We recently saw an item from Om Malik that goes us thinking about the blogging business as it stands today. Om highlights some “solid advice for aspiring bloggers” from Nicolas Lazaro of The Bengal Stripe. Lazaro writes:
Whatever blogs you read now, don’t try to emulate them. Know yourself, know what you like, and build an online identity based off of that. Keep away from fads and anything that doesn’t fit with who you are, and create some real content; don’t just post pictures that you think are cool. …Lastly, there will be a dry patch at first unless you’ve had a running start, just stick with it and if it’s something you truly enjoy, eventually other people who enjoy it will find it too. None of your favorite blogs started out with thousands of readers, they got to where they are by being real and by being smart.
That is all really good advice and got me thinking that it’s been too long since we did an A-list blog post. Today I am focusing on some new blogs, a few months old, worth checking out. These blogs will not be new to our readers, but I thought I would highlight these “real” and “smart” blogs in a standalone post. Starting (and maintaining) a blog is hard, especially in this sort of environment and we want to make sure that our readers are aware of these sites. In alphabetical order:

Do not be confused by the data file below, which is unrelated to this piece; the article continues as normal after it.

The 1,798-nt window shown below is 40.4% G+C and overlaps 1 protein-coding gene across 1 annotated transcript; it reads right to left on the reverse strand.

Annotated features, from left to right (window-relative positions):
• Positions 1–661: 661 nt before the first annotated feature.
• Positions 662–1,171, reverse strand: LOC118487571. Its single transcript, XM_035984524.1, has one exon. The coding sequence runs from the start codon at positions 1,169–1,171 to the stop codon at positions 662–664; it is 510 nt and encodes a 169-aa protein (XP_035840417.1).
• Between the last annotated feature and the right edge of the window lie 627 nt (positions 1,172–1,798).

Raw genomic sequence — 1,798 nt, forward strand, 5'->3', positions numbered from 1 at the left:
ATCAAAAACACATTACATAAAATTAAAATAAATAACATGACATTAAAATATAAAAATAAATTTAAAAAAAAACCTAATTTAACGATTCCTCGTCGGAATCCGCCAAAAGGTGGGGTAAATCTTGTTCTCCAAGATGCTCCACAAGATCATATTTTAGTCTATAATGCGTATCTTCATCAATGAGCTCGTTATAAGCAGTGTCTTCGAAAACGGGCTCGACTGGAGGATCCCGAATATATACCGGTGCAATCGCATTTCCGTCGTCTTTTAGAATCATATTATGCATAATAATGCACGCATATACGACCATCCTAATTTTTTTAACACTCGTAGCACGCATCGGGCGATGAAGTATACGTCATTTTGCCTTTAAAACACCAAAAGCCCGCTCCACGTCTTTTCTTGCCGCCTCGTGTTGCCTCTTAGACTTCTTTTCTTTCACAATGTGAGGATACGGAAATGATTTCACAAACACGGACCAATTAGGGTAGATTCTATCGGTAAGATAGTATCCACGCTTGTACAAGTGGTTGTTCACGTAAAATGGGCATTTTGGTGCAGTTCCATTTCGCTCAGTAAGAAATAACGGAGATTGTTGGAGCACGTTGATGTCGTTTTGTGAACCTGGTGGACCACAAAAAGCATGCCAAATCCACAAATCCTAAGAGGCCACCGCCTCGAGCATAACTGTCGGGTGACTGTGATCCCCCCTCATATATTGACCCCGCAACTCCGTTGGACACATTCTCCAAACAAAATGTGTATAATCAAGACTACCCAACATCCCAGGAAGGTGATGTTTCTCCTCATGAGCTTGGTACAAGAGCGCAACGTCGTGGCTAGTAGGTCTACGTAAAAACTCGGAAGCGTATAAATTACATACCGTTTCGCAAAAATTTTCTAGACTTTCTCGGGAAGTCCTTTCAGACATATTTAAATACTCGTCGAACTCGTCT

- Crackerjack Finance – has been to-date largely a macro-focused blog with some posts on individual companies thrown into the mix. The author is anonymous but from his posts indicate he has a pretty good background in economics and finance.
- Interloper – has even fewer posts that CJF but is already making a mark. We initially found Interloper,an anonymous, experience analyst exiled from Wall Street, through Josh Brown. Smart stuff on investing focusing on big picture topics.
- SplatF – Dan Frommer formerly of Business Insider has created a wide-ranging technology site. SplatF isn’t a gadget blog, rather Dan focuses on the business and financial implications of what is going on in the tech world.
- Total Return – is a new personal finance from the Wall Street Journal and is therefore no small, upstart. Total Return has a number of contributors but the fact that Jason Zweig posts here is reason enough to visit.
I find it interesting that two of the above blogs are anonymous. Not sure what it means, but it is worth keeping an eye on. If you have any new blogs you think are worth mentioning to our readers please feel free to add a comment.